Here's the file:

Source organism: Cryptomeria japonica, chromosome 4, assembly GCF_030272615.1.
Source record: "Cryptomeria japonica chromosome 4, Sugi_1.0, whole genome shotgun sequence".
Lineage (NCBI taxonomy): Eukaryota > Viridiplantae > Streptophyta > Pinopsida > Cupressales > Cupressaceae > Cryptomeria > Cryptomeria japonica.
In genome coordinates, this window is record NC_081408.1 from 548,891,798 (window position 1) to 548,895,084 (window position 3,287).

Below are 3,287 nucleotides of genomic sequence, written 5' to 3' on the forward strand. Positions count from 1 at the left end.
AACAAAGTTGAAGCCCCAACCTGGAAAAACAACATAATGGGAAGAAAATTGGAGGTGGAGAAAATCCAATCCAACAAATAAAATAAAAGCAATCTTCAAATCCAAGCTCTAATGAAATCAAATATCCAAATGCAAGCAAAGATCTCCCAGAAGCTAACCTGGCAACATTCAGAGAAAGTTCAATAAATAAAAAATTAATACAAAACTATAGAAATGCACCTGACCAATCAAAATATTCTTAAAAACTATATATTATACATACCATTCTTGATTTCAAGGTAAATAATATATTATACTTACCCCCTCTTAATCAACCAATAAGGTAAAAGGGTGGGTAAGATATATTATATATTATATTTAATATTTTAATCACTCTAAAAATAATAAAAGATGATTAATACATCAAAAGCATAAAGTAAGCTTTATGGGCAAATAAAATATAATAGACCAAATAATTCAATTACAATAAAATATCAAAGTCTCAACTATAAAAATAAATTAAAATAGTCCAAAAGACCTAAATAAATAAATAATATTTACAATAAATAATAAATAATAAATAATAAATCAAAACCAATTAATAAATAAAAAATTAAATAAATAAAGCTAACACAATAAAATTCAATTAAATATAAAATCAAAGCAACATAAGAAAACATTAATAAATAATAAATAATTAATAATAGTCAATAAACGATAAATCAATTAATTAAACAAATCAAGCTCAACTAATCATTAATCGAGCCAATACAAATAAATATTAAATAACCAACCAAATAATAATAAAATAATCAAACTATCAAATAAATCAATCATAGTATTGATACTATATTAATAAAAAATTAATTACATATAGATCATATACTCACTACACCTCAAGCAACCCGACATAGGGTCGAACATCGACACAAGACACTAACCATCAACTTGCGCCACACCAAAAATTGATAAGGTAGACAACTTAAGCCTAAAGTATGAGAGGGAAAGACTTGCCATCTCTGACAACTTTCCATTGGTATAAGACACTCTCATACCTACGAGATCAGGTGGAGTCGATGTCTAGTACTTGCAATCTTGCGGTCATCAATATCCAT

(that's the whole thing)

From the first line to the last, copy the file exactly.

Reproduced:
Source organism: Cryptomeria japonica, chromosome 4, assembly GCF_030272615.1.
Source record: "Cryptomeria japonica chromosome 4, Sugi_1.0, whole genome shotgun sequence".
Lineage (NCBI taxonomy): Eukaryota > Viridiplantae > Streptophyta > Pinopsida > Cupressales > Cupressaceae > Cryptomeria > Cryptomeria japonica.
In genome coordinates, this window is record NC_081408.1 from 548,891,798 (window position 1) to 548,895,084 (window position 3,287).

Below are 3,287 nucleotides of genomic sequence, written 5' to 3' on the forward strand. Positions count from 1 at the left end.
AACAAAGTTGAAGCCCCAACCTGGAAAAACAACATAATGGGAAGAAAATTGGAGGTGGAGAAAATCCAATCCAACAAATAAAATAAAAGCAATCTTCAAATCCAAGCTCTAATGAAATCAAATATCCAAATGCAAGCAAAGATCTCCCAGAAGCTAACCTGGCAACATTCAGAGAAAGTTCAATAAATAAAAAATTAATACAAAACTATAGAAATGCACCTGACCAATCAAAATATTCTTAAAAACTATATATTATACATACCATTCTTGATTTCAAGGTAAATAATATATTATACTTACCCCCTCTTAATCAACCAATAAGGTAAAAGGGTGGGTAAGATATATTATATATTATATTTAATATTTTAATCACTCTAAAAATAATAAAAGATGATTAATACATCAAAAGCATAAAGTAAGCTTTATGGGCAAATAAAATATAATAGACCAAATAATTCAATTACAATAAAATATCAAAGTCTCAACTATAAAAATAAATTAAAATAGTCCAAAAGACCTAAATAAATAAATAATATTTACAATAAATAATAAATAATAAATAATAAATCAAAACCAATTAATAAATAAAAAATTAAATAAATAAAGCTAACACAATAAAATTCAATTAAATATAAAATCAAAGCAACATAAGAAAACATTAATAAATAATAAATAATTAATAATAGTCAATAAACGATAAATCAATTAATTAAACAAATCAAGCTCAACTAATCATTAATCGAGCCAATACAAATAAATATTAAATAACCAACCAAATAATAATAAAATAATCAAACTATCAAATAAATCAATCATAGTATTGATACTATATTAATAAAAAATTAATTACATATAGATCATATACTCACTACACCTCAAGCAACCCGACATAGGGTCGAACATCGACACAAGACACTAACCATCAACTTGCGCCACACCAAAAATTGATAAGGTAGACAACTTAAGCCTAAAGTATGAGAGGGAAAGACTTGCCATCTCTGACAACTTTCCATTGGTATAAGACACTCTCATACCTACGAGATCAGGTGGAGTCGATGTCTAGTACTTGCAATCTTGCGGTCATCAATATCCAT